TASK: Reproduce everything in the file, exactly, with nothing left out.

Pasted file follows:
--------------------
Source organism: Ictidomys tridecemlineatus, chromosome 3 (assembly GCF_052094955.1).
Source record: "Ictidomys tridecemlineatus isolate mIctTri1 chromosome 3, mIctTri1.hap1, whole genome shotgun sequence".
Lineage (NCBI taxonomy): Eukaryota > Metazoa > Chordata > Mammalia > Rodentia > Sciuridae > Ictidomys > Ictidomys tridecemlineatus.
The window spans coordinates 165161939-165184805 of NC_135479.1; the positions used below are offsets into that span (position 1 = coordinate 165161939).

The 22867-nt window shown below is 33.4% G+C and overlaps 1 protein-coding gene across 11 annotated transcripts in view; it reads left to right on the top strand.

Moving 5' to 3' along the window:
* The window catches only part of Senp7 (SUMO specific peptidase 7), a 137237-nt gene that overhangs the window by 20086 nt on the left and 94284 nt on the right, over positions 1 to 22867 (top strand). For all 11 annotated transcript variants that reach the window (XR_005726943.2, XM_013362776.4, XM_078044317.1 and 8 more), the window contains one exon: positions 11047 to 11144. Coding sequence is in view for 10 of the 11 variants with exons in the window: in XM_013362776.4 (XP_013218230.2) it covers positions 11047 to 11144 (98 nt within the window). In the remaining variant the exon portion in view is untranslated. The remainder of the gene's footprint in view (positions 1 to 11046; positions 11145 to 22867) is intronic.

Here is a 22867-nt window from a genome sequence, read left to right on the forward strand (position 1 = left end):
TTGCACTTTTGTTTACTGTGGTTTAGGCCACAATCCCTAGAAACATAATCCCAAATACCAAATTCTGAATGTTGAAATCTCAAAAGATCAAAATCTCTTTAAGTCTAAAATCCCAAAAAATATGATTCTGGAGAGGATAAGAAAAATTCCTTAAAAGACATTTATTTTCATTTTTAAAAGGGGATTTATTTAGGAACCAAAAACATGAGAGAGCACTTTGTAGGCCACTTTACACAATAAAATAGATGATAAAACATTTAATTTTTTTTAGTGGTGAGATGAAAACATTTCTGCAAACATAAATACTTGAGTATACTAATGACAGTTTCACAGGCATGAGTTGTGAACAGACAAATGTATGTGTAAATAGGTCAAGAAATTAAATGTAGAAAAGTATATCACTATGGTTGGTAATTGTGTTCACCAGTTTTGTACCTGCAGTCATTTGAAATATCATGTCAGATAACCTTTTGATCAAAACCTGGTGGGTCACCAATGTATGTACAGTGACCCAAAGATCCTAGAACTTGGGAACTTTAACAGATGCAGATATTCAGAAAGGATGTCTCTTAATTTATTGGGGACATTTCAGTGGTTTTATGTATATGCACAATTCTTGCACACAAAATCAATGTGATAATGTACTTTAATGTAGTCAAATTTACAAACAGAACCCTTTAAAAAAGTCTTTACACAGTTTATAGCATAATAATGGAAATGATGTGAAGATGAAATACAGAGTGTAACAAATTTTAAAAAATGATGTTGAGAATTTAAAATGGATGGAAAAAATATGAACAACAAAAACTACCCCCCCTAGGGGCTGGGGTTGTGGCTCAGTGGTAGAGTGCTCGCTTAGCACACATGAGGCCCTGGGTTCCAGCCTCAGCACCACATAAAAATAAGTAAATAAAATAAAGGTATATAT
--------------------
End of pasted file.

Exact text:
Source organism: Ictidomys tridecemlineatus, chromosome 3 (assembly GCF_052094955.1).
Source record: "Ictidomys tridecemlineatus isolate mIctTri1 chromosome 3, mIctTri1.hap1, whole genome shotgun sequence".
Lineage (NCBI taxonomy): Eukaryota > Metazoa > Chordata > Mammalia > Rodentia > Sciuridae > Ictidomys > Ictidomys tridecemlineatus.
The window spans coordinates 165161939-165184805 of NC_135479.1; the positions used below are offsets into that span (position 1 = coordinate 165161939).

The 22867-nt window shown below is 33.4% G+C and overlaps 1 protein-coding gene across 11 annotated transcripts in view; it reads left to right on the top strand.

Moving 5' to 3' along the window:
* The window catches only part of Senp7 (SUMO specific peptidase 7), a 137237-nt gene that overhangs the window by 20086 nt on the left and 94284 nt on the right, over positions 1 to 22867 (top strand). For all 11 annotated transcript variants that reach the window (XR_005726943.2, XM_013362776.4, XM_078044317.1 and 8 more), the window contains one exon: positions 11047 to 11144. Coding sequence is in view for 10 of the 11 variants with exons in the window: in XM_013362776.4 (XP_013218230.2) it covers positions 11047 to 11144 (98 nt within the window). In the remaining variant the exon portion in view is untranslated. The remainder of the gene's footprint in view (positions 1 to 11046; positions 11145 to 22867) is intronic.

Here is a 22867-nt window from a genome sequence, read left to right on the forward strand (position 1 = left end):
TTGCACTTTTGTTTACTGTGGTTTAGGCCACAATCCCTAGAAACATAATCCCAAATACCAAATTCTGAATGTTGAAATCTCAAAAGATCAAAATCTCTTTAAGTCTAAAATCCCAAAAAATATGATTCTGGAGAGGATAAGAAAAATTCCTTAAAAGACATTTATTTTCATTTTTAAAAGGGGATTTATTTAGGAACCAAAAACATGAGAGAGCACTTTGTAGGCCACTTTACACAATAAAATAGATGATAAAACATTTAATTTTTTTTAGTGGTGAGATGAAAACATTTCTGCAAACATAAATACTTGAGTATACTAATGACAGTTTCACAGGCATGAGTTGTGAACAGACAAATGTATGTGTAAATAGGTCAAGAAATTAAATGTAGAAAAGTATATCACTATGGTTGGTAATTGTGTTCACCAGTTTTGTACCTGCAGTCATTTGAAATATCATGTCAGATAACCTTTTGATCAAAACCTGGTGGGTCACCAATGTATGTACAGTGACCCAAAGATCCTAGAACTTGGGAACTTTAACAGATGCAGATATTCAGAAAGGATGTCTCTTAATTTATTGGGGACATTTCAGTGGTTTTATGTATATGCACAATTCTTGCACACAAAATCAATGTGATAATGTACTTTAATGTAGTCAAATTTACAAACAGAACCCTTTAAAAAAGTCTTTACACAGTTTATAGCATAATAATGGAAATGATGTGAAGATGAAATACAGAGTGTAACAAATTTTAAAAAATGATGTTGAGAATTTAAAATGGATGGAAAAAATATGAACAACAAAAACTACCCCCCCTAGGGGCTGGGGTTGTGGCTCAGTGGTAGAGTGCTCGCTTAGCACACATGAGGCCCTGGGTTCCAGCCTCAGCACCACATAAAAATAAGTAAATAAAATAAAGGTATATAT